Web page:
8. You wrote: "The Marine barracks bombing killed 241 people, not 100. Your formulation makes for flippancy, but it's bad math and even worse history." I originally wrote hundreds of Marines, but the editors changed it to a 100 Marines. So, you don't have to play sarcasms. I was there at the time, and the editor of a weekly magazine which reported this accurately. Your poisonous words betray more of your anti-Americanism then your concerns with numbers of deaths.

9: You wrote "There is more, but I tire of this. The Syrian government frequently does things that no reasonable person will defend, but that is not the same as saying it should be threatened, tacitly or otherwise, with invasion. Think of the consequences of helping to build momentum for war. Or, at the very least, get your facts straight before you back a campaign that risks other people's lives for no good reason." It's quite interesting that the only space reserved for journalists in Beirut is to politely mention "things that no reasonable person will defend," when it comes to Syria in Lebanon. I do understand that you are under occupation and the Daily Star (whom I respect) need to be printed and distributed. So is the case for other media. But for us to be the hostages of those who chose to comply with Syrian guidelines on liberty and Democracy, frankly, no. One, we are not here to encourage anyone, including the US to invade other countries. We are here to convince Syria to withdraw its forces from a particular other country: Lebanon. We do not call for US invasion, we are simply calling for the cessation of the consequences of Syria's invasions of its neighbor. Our facts are straight and at least can be discussed, unlike the facts of (Iraqi and Lebanese ministers of Information) Sahhaf and the Aridi of this world. And finally, it is very considerate to be concerned about other people's lives. We certainly are. But it would be even more considerate to account for thousands of lives lost to the Syrian shelling from 1976 to 1990, the many journalists assassinated by them including journalism syndicate leaders, and the health of thousand of political prisoners both in Lebanon and Syria.With all my respects to the Daily Star, the profession, and my commitment to the Truth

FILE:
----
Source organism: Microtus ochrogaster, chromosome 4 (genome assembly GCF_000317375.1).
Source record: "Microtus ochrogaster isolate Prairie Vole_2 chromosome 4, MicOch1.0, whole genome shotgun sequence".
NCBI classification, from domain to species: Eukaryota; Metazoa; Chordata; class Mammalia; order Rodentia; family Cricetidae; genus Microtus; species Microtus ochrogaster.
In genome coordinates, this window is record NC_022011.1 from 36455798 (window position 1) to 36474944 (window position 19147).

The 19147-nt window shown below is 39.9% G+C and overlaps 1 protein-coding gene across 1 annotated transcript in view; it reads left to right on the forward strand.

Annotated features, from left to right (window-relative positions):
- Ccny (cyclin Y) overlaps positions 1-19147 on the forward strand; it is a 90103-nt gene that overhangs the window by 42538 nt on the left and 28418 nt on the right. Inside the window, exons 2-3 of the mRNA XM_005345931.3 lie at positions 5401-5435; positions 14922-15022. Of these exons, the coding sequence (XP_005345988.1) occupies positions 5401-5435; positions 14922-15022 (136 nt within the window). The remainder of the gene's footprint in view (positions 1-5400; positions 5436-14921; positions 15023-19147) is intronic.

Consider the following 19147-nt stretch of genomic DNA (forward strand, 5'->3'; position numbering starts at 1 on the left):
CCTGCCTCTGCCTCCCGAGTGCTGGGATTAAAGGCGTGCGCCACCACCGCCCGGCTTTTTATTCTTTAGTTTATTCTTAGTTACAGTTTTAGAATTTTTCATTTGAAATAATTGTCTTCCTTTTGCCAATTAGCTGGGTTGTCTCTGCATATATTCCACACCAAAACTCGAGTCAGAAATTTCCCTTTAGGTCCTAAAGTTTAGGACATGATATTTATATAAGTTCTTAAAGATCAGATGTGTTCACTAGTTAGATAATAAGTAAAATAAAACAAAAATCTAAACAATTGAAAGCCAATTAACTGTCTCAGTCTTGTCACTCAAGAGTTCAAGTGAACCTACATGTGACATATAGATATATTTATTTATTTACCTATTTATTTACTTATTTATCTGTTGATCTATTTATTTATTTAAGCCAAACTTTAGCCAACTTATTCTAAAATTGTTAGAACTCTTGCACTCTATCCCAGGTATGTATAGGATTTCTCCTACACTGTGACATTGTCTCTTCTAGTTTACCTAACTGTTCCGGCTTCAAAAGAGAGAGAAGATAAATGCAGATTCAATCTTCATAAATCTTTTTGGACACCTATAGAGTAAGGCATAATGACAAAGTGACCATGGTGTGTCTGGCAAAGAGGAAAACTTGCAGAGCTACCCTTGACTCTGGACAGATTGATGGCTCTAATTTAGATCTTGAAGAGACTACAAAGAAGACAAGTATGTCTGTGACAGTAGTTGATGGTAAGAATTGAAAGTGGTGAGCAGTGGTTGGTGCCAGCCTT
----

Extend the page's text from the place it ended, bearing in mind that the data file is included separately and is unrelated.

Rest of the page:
Walid Phares